With Help to Buy in the news, we thought we’d discuss the subject from a Land Registry point of view.
Phase 1 of the scheme has been up and running since 1 April. Under this scheme an eligible buyer can get an equity loan worth up to 20% of the value of a new property. Unlike ordinary mortgages where you pay back the loan and interest, equity loan borrowers pay back a percentage of the value of the property when they sell it. If the property goes up in value, they will pay more. If it goes down they will pay less.
Equity loans are registered with us as charges. They are registered in the name of the Homes and Communities Agency, who administer the scheme on behalf of the government. Their website has the template equity mortgage deed they use.
Phase 2 has just launched and works in a different way. Instead of an equity loan, lenders can (for a fee) get the government to guarantee some of their losses if their borrower defaults. The idea is to encourage them to lend a higher percentage of the value of the property, and so reduce the amount of deposit required by the buyer.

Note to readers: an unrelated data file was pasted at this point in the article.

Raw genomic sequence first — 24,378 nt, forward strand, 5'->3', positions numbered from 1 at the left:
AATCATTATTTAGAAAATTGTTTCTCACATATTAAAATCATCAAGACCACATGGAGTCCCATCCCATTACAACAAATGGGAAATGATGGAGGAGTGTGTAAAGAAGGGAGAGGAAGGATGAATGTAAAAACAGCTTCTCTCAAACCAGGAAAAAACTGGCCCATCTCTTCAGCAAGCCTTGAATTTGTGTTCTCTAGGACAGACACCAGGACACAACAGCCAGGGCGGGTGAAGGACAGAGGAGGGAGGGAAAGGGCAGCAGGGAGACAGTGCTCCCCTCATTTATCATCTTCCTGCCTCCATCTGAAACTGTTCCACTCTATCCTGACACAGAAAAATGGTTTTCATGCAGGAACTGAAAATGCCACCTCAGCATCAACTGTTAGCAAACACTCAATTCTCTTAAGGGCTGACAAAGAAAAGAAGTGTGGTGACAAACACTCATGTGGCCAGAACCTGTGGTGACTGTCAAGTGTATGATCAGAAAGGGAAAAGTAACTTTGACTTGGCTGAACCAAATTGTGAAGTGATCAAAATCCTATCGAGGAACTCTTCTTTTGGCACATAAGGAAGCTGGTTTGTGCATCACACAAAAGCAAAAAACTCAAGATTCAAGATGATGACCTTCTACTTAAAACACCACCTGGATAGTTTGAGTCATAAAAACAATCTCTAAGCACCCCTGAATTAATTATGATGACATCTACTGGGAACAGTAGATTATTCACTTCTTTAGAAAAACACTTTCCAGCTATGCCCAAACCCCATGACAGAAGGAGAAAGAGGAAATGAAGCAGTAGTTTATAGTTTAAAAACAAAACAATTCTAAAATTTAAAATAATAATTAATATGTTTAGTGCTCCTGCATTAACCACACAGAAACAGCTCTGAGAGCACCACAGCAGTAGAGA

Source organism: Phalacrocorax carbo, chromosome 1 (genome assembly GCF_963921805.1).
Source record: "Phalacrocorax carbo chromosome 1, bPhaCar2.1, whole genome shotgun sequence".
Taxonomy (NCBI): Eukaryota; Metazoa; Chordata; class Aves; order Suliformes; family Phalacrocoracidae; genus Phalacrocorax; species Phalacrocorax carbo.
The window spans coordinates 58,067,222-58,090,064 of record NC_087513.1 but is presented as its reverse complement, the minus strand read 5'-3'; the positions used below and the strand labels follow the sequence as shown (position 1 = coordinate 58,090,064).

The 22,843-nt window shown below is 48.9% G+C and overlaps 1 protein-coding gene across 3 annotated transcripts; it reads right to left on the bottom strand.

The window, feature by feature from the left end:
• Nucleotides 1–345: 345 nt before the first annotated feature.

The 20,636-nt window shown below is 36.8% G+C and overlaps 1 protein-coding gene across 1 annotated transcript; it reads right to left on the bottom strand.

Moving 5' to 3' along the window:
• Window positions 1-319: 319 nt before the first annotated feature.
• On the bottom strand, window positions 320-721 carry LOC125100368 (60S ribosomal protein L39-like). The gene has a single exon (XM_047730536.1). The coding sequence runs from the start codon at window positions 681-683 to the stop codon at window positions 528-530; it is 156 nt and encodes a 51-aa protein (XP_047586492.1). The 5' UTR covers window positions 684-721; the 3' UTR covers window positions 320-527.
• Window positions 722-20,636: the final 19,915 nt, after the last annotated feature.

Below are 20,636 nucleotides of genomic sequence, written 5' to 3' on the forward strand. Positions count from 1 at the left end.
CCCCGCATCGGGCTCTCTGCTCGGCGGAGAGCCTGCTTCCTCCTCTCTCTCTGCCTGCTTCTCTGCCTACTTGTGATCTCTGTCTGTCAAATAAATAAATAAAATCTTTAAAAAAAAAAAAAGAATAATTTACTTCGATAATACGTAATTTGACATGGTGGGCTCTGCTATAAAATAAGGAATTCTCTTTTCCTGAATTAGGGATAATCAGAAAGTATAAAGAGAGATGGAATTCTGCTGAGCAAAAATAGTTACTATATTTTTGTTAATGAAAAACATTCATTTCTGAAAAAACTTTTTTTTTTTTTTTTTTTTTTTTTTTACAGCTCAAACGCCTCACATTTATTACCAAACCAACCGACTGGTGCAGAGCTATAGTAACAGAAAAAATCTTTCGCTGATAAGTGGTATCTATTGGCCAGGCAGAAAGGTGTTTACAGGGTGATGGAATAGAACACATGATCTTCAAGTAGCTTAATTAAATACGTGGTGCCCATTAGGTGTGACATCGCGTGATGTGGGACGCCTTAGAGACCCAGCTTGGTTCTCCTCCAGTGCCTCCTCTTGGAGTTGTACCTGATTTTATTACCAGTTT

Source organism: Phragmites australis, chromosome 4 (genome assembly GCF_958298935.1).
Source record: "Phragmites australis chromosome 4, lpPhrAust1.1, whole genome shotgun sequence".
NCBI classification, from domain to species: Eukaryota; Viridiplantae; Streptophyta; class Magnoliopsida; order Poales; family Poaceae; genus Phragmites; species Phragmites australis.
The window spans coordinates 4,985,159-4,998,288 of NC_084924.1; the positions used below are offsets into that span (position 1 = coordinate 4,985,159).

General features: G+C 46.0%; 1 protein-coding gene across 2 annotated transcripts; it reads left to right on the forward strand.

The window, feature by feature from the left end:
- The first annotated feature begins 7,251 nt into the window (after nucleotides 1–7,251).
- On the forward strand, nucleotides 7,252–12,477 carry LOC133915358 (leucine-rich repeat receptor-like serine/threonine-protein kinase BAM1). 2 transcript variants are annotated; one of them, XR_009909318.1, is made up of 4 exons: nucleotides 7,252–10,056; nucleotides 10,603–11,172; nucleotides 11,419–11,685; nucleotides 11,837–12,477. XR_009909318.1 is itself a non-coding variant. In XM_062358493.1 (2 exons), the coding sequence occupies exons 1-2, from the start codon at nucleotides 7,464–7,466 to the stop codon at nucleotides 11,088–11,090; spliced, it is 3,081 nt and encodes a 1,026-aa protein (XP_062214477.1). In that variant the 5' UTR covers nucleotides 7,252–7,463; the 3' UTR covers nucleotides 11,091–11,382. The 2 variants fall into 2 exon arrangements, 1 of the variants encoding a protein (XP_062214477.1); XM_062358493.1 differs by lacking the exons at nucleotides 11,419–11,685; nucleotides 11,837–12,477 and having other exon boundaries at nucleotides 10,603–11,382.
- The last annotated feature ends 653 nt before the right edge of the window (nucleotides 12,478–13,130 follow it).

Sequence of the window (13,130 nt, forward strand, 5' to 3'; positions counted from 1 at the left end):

In Land Registration terms there is nothing to register other than the lender’s mortgage deed, because this is just an arrangement between the lender and the government. So, unless lenders decide to use a specific “Help to Buy” mortgage deed template, it is possible we won’t even know when Help to Buy phase 2 is being used.
As and when we have more information to share, we’ll post here, but in the meantime, please feel free to add your comments or advice below.